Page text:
“They always took so long to make the levies and when they break, they patch them by patching,” LeBoeuf said. “If they would do a better job at making them, the people would feel more secure. So no, I don’t trust the levies.”

Marty Thibodeaux, chief of the Little Caillou Volunteer Fire Department, has worked countless rescues on water and land due to storms, and while also maintaining a practical attitude, is breathing a little easier this storm season.

“I do feel a lot safer,” Thibodeaux said. “I have personally seen the old levee keep water out of the Chauvin area several times during hurricanes. And those levees weren’t very big. The levees they are building today are a lot of height and just as important very wide. These levees just have to buy us time till the storm moves by. In some cases, a few hours or, even days, in others. Even if the levees should overtop there are large areas for the water to go in. There are secondary levees around most communities to buy us even more time. These are not the drainage levees that were built in the ‘80s thank God, but yet they did work from time to time.”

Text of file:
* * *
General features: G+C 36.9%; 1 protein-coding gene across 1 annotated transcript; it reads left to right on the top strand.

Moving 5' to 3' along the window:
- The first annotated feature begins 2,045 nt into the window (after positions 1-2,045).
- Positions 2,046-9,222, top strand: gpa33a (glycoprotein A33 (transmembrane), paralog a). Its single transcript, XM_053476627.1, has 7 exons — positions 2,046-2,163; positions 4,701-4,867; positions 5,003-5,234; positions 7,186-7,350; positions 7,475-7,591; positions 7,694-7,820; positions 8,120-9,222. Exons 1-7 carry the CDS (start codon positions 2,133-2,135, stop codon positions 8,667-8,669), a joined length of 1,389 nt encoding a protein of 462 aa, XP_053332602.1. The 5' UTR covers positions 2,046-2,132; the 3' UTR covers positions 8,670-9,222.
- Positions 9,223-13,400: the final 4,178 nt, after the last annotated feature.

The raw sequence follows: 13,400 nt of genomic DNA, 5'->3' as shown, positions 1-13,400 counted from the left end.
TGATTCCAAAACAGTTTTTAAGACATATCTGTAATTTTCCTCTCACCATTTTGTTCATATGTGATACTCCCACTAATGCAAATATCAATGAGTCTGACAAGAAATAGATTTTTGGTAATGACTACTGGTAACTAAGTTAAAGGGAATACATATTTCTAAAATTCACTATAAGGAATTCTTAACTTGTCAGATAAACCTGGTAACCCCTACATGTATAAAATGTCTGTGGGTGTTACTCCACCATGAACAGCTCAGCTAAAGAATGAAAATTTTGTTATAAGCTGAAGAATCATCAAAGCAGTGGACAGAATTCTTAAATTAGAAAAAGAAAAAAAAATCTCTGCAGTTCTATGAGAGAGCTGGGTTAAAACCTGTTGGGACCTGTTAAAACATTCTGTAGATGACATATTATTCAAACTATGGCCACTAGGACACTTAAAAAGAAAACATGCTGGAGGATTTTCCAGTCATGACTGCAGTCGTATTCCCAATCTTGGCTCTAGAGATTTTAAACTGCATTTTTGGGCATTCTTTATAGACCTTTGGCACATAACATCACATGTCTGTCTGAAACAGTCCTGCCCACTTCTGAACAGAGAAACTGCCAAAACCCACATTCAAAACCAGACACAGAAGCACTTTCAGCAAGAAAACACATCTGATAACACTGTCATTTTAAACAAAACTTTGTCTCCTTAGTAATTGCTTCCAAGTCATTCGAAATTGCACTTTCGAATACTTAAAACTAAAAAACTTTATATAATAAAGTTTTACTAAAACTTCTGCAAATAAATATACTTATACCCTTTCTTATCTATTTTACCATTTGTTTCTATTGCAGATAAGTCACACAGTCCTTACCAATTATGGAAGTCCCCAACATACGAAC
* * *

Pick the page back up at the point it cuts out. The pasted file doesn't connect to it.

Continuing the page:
Laura Browning, who lives in Montegut, has a more philosophical approach. She doesn’t place faith in levees, but is not convinced that avoiding storm effects is the overall best thing.

“I can say, with all honesty, I do not feel safe during hurricane season, no matter what systems are built,” said Browning, whose late husband, Chris Towns, did consulting work with the U.S. Army Corps of Engineers and other entities that deal directly with hurricane protection. “Hurricanes from 1856, 1909, 1926, and the list could continue, have changed the face of this coast. The resilience of the folks who stick here allows our world to go on to the next, and next, hurricane season. It is that resilience that I trust. Nature is nature and all the man-made structures are just that. The failures can and will follow man.”

Dupre said that while the new configuration of levees, lifts and gates has already made apparent differences, a lot still needs to be learned.

“Until we have some trial events and some flood events, we need to see what transpires,” he said.

The Bayou Petit Callow flood gate is floated toward its current location. Final construction of the gate in its permanent spot, mid-way between the Boudreaux Canal and the tip of Cocodrie alongside La. Highway 56, is underway.